For Sarah and Jeff Shepherd, the decision to resurrect a historic manor in their home neighborhood of Boylan Heights in downtown Raleigh, North Carolina, was at once contemplative and spontaneous. “Opening this hotel was a fantasy idea until it wasn’t,” Sarah says. “I knew we had to make Heights House happen for Raleigh, because our city doesn’t have anything like it.” And so the couple made it happen—they opened the manor home as Heights House in the spring of 2021.
Built in 1858 and helmed by only ten owners from then until now, the nine-room, 10,000-square-foot boutique hotel formerly known as Montfort Hall (after one of its original owners), is a national historic landmark and a masterstroke of Italianate design. The towering fifteen-foot ceilings, restored original hardwoods, and stained glass cupola serve as a tangible gossamer thread that connects the storied history of the building to its present day use.
In 2018, the Shepherds saw past the building’s age and its unintended neglect—water damage, peeling plaster, and a litany of issues, structural and otherwise—to unearth a precious gem. The three-year renovation process, helmed by Laurie Jackson of Maurer Architecture, balanced the old-world grandiosity of the manor with modern touches, such as app-controlled lighting that adjusts to the time of the day. Besides a handful of antique pieces—like the Shepherds’ family piano that Sarah grew up playing, which is now a focal point in the lower level of the hotel—all of the large furniture pieces in the guest suites and common rooms came from the North Carolina makers at Maiden Home. The handsomely detailed reception desk, parlor bar, and dining room buffet are the custom-built handiwork of the Raleigh design firm Tactile.
By lionizing the life of the home, in wildly practical and perceptible ways—the original roofing was repurposed into hardwood flooring in the new stair tower; and the outdoor firepit was forged from a forgotten palette of old red brick—hospitality and history emerge as Heights House’s finest features. Here, Sarah shares a little more:
What’s it like owning a boutique luxury hotel?
Well, I’m not a big fan of the word “luxury.” What I want, every day, is for each and every one of our guests to have a truly pleasurable and memorable experience. I want for them to really experience our gestures of generosity toward them.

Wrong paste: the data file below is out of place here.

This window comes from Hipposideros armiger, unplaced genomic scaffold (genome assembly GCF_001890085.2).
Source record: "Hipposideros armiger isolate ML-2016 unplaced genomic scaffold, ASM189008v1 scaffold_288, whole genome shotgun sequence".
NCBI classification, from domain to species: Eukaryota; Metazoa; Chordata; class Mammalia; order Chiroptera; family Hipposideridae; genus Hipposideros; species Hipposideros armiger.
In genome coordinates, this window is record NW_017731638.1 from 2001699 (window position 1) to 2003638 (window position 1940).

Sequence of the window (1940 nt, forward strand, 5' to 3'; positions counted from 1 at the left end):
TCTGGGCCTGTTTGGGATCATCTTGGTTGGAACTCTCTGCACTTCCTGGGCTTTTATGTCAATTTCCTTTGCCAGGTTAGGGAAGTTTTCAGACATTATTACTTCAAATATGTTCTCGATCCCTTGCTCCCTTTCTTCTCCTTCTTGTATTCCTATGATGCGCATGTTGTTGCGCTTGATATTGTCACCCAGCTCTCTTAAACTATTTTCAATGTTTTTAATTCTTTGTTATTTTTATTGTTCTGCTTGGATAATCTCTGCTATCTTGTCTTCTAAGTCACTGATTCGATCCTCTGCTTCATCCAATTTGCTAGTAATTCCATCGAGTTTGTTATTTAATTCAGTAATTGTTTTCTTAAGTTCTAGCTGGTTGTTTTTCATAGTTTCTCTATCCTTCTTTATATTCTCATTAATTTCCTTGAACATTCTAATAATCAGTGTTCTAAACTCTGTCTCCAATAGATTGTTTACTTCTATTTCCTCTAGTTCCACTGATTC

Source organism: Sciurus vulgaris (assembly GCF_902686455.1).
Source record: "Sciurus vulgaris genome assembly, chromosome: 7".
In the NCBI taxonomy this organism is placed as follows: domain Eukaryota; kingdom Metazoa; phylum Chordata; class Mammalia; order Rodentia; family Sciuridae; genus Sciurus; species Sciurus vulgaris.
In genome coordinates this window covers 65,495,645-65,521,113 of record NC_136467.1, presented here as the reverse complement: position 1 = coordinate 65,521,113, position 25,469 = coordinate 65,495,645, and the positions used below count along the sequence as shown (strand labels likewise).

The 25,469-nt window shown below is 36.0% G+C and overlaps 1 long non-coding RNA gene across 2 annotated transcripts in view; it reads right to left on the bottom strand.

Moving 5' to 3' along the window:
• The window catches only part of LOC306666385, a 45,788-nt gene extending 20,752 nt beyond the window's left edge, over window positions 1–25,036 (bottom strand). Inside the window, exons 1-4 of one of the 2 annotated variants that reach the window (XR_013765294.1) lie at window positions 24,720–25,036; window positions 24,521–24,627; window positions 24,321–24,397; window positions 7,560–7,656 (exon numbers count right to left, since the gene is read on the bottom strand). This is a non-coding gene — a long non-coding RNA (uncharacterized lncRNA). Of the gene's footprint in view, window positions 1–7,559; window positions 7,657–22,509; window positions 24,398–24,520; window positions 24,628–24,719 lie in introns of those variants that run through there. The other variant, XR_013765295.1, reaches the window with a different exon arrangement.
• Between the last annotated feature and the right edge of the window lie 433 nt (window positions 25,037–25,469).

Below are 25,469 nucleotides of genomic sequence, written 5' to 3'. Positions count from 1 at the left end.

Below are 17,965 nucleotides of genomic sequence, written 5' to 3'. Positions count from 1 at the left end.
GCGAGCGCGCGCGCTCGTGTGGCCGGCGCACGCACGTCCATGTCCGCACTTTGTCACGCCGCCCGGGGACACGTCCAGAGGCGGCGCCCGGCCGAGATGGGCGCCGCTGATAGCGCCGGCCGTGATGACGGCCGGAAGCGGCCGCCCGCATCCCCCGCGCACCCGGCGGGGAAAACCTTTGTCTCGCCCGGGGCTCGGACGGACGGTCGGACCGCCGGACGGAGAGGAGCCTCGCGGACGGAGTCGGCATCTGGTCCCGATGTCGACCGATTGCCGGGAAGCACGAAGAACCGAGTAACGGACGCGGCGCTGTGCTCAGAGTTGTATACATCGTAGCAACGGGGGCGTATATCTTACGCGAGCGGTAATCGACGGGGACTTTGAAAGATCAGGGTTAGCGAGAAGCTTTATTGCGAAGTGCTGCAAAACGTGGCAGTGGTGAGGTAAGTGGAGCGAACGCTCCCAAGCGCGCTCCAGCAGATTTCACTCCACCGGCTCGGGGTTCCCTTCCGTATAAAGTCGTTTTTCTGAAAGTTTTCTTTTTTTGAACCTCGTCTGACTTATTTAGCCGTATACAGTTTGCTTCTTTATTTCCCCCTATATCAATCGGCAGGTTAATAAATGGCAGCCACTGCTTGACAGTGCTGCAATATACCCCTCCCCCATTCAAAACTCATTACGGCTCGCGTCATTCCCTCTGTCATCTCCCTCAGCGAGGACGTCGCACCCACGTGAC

What was the most surprising lesson you learned during the process of opening the hotel?
I learned to trust my gut. Even though I was not an expert when it came to the building and codes and all the ins and outs of this massive historic renovation project, my gut was always right.
What are some of the values you champion every day to your guests and to your staff?
The first thing is authenticity, followed by inclusivity, and sustainability. I hand-picked each and every detail and products that we use at Heights House from the bath products to the larger furniture pieces. I did this because I wanted to ensure that every product felt right and conveyed the sense of quality and welcome our guests deserve. Also being a truly inclusive environment is a massive value of ours. We are a small team and we strive to give equal access and opportunities to our guests and staff, as well. When we hire a new staff member, our training period reviews at length our values and how we demonstrate them day to day. Also, it’s vital to our business that we involve every team member’s ideas, knowledge, and perspectives, because it makes us better.
What does success look like to you?
I love that our business is capped at nine rooms because it allows us to be hyper-focused and intentional. As someone who loves to travel, I’ve always gravitated toward places like Heights House, where the owners are very invested, and you can feel that investment because of all of the details. And when guests acknowledge and appreciate those details, well, that’s the best feeling.